What *IS* Innovation? Tell us. The CFP for OLC Innovate 2016 (#OLCinnovate) is OPEN!

What *IS* innovation?

This is the FIRST question the Online Learning Consortium (OLC) co-chairs, Karen VignarePaige McDonald and I, asked each other as we started to organize the *NEW* OLC Innovate Conference (#OLCinnovate). Innovation is a BIG word. It means so many different things, to so many different people. Before putting out the call and promoting the #OLCInnovate conference (happening April 20-22, 2016 in  New Orleans, LA), we thought carefully about who we wanted to join the planning team and how to design a conference experience to live up to the “hype” of the word INNOVATE. This conference was formed to merge the best ideas of blended learning (from #blend15) and emerging technologies for online learning (from #et4online); however we expect this meeting in NOLA — OLC Innovate 2016 — to be SO MUCH MORE! Thanks to our AMAZING #OLCInnovate Steering Committee (Tw-shout outs HERE and HERE) we support to hash out what innovation means for the program tracks, developed thoughtful session types for program delivery/format, and, we hope, this conference will model the learning design we all strive for at our institutions and organizations.


So WHY should you attend #OLCinnovate 2016? [What’s in it for me? you ask.]

  • Advancing learning requires continuous visionary leadership from all disciplines
  • Connecting with multiple stakeholders (i.e. learners, educators, administrators, trainers, researchers, administrators, faculty, policy-makers, designers, and industry leaders) to strategize about the evolving needs at our institutions and organizations
  • Sharing learning and development ideas for all levels – K-12, higher education, & industry
  • Implementing solution-based approaches to learning design, support, and structure
  • Researching and developing evidence-based practices for learning is now more critical than ever.

Our #OLCinnovate planning team thinks this conference is a great opportunity to bring ideas, perspectives, research, and practices to the table to truly support innovation in education. The program tracks are structured around areas we all face with learning and development in K-12, higher education, and industry:

  • Workforce Innovation – connections from K-12 to higher ed to the workforce, curriculum to meet industry needs, partnerships for learning & work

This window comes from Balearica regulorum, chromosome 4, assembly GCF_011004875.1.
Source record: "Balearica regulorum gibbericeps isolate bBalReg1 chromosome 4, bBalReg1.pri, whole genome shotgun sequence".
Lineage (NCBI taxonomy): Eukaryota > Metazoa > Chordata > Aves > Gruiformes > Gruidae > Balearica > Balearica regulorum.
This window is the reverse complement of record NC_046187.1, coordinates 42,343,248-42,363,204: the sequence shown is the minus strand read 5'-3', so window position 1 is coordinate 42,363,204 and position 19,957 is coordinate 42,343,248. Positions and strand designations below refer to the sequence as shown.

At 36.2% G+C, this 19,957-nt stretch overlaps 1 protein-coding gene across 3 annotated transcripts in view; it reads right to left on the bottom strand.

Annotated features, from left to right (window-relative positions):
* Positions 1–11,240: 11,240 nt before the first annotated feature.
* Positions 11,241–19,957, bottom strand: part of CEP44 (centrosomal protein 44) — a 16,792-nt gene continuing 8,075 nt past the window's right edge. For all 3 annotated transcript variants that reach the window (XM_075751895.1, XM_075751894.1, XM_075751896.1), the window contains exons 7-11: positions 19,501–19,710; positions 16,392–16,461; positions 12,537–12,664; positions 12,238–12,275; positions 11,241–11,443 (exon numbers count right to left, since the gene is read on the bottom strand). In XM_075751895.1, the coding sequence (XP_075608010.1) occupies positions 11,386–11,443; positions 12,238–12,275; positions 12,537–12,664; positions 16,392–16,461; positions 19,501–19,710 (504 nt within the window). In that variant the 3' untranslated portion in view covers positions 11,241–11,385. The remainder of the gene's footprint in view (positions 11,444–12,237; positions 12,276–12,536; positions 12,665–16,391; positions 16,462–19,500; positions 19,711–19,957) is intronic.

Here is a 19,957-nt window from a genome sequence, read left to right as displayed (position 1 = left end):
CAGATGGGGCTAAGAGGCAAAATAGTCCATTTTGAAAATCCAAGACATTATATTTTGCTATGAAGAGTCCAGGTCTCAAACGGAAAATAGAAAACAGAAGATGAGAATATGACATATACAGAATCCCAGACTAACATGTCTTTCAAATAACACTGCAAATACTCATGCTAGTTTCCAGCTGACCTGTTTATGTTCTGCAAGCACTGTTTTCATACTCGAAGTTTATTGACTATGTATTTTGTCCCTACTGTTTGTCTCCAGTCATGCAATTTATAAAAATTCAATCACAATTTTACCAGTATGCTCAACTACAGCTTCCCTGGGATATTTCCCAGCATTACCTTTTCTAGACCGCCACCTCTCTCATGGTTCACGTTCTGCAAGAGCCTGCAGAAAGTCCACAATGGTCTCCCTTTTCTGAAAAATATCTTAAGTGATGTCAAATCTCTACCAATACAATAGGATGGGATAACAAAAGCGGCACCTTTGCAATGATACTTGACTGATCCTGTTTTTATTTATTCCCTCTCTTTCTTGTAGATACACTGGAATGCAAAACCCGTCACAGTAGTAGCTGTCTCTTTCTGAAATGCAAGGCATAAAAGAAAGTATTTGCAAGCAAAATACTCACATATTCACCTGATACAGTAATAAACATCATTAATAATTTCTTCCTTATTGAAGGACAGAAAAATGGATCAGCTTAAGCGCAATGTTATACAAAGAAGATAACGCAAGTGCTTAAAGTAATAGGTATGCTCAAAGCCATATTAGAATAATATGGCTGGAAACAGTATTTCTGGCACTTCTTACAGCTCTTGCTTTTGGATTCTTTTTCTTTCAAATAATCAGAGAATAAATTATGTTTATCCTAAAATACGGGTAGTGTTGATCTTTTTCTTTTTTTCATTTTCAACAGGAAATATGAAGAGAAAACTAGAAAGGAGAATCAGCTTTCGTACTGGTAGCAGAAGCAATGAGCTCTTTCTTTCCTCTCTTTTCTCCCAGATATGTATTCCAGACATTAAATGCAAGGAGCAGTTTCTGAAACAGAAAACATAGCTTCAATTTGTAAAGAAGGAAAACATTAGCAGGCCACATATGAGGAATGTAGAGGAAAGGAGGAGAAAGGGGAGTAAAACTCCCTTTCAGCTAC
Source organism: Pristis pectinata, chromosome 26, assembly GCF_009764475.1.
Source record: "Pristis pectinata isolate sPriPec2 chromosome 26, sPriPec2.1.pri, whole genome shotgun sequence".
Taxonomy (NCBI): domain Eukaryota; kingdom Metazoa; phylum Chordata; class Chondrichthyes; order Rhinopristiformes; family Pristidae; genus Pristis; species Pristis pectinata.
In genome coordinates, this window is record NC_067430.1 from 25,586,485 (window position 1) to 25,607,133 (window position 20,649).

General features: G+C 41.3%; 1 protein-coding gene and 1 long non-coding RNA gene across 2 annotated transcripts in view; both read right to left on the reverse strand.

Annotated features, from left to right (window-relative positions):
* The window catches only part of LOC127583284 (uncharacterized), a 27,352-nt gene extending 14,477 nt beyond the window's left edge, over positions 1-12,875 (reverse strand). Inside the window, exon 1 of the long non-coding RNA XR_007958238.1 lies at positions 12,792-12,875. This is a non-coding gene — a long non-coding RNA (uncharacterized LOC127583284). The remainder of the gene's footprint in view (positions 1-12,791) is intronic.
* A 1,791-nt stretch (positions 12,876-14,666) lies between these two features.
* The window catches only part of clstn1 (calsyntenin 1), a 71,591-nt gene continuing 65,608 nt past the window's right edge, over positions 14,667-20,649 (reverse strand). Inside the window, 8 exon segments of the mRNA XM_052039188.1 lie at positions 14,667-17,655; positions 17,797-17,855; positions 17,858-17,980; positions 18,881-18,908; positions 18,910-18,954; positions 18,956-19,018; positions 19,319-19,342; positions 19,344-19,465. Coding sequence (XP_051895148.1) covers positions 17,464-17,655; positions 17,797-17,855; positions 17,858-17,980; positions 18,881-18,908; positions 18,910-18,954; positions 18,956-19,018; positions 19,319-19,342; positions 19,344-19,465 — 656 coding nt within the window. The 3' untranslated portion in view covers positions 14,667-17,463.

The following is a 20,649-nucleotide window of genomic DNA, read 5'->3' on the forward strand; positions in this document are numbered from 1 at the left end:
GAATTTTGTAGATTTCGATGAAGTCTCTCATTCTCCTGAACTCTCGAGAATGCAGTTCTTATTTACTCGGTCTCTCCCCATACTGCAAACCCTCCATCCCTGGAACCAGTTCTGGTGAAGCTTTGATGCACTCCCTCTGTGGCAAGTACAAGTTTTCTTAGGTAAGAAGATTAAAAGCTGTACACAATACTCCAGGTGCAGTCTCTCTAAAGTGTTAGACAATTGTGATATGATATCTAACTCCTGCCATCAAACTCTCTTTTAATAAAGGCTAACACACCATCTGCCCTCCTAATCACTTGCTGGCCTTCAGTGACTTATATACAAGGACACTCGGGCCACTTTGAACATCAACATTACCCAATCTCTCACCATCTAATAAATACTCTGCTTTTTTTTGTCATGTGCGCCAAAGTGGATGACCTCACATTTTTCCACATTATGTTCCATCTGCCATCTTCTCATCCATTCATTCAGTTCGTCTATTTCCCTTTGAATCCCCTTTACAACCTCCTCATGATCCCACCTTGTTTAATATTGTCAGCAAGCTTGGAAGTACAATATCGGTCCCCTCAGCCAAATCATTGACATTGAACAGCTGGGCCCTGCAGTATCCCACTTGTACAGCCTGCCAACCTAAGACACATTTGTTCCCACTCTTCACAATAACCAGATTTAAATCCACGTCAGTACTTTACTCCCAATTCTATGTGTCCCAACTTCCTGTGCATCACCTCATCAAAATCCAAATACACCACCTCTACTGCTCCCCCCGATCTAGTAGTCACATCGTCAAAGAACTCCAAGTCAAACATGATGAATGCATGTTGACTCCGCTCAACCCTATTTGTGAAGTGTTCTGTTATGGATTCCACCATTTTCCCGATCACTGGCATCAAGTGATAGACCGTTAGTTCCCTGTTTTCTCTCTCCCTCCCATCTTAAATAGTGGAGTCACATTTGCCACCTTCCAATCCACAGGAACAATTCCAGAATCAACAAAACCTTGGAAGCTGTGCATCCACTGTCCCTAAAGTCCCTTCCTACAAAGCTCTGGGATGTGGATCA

• Structural Innovation – systemic challenges, organization of education, learning spaces, partnerships between educators & technology solutions
  • Pedagogical Innovation – course & program approaches, methods, design, assessment models, etc.
  • Challenging Barriers to Innovation – digital divide, OER, Open Access, sharing evidence, ethical research collaborations, opportunities and areas for learning growth
  • Propose Your Own Topic – Tell us what YOU think innovation IS or what is missing!


The call for proposals (CFP) is OPEN until November 9 December 2, 2015 

Program Format (Session Types) include:

  1. Conversations That Work – why have a panel, when you can facilitate a discussion on the topic with others in the room? Think of questions, discussion prompts, and ideas you want to chat about for this 45-minute session.
  2. Emerging Ideas – Forget the “traditional poster session” we want you to share your practice, research, and work-in-progress ideas in 10-15 minutes to get ideas, feedback, and suggestions during this networking event with both on-site & virtual attendees.
  3. Innovation Labs – 5-minute chat about the concept/idea; 20-minute demonstration; 20-minute applied skills for learning, technology, research, design, or other.
  4. Research Highlights & Trends – 15-minute presentation on your original research; abstract due in November; final, full paper due January 31, 2016 with the potential to be invited to a special issue of the Online Learning journal.
  5. Workshops – these are interactive 90-minute sessions with valuable take-away learning outcomes for participants (free to all conference participants).
  6. Education Sessions – a 45-minute lecture about an idea/concept with 5-10 minutes for Q & A at the end.

There are a number of helpful tips provided on the CFP page; however if you have questions or needs, I would be happy to support you with your proposal development/submission. It is getting the right PEOPLE and VOICES to the table that adds value to any learning and development experience. Please help us invite of institutional stakeholders from education (K-12 and higher ed), and industry (technology, design, L & D, and corporate training) to #OLCinnovate. Share this blog post with your peers, and tell me who the #OLCinnovate planning team should reach out to or invite. Thanks!


Upcoming announcements of other #OLCinnovate program features, speakers, highlights, and are coming soon… stay tuned for more updates!

Digesting #dLRN15: Making Sense of Higher Ed

In the midst of the death of higher ed headlines,the  disruption of HE,  and all the higher ed is broken rhetoric tossed out, a few of us took a pause last week to discuss how to deal with the issues and challenges facing the post-secondary education sector at #dLRN15. I felt fortunate to be able to connect with a number of colleagues to talk behind the buzzwords, and dig into a the real issues challenges our colleges and universities face. It’s time and there is a need to take time for making change in higher education (thanks for the prompt post, @KateMfD). I am not sure that “change” was made, but I am proud to be part of the discussion and momentum that will move some of it forward.

pre-con Qa

Many thanks to the conference organizers for bringing a few smart kids around the table to discuss the following issues:

  • Ethics of collaboration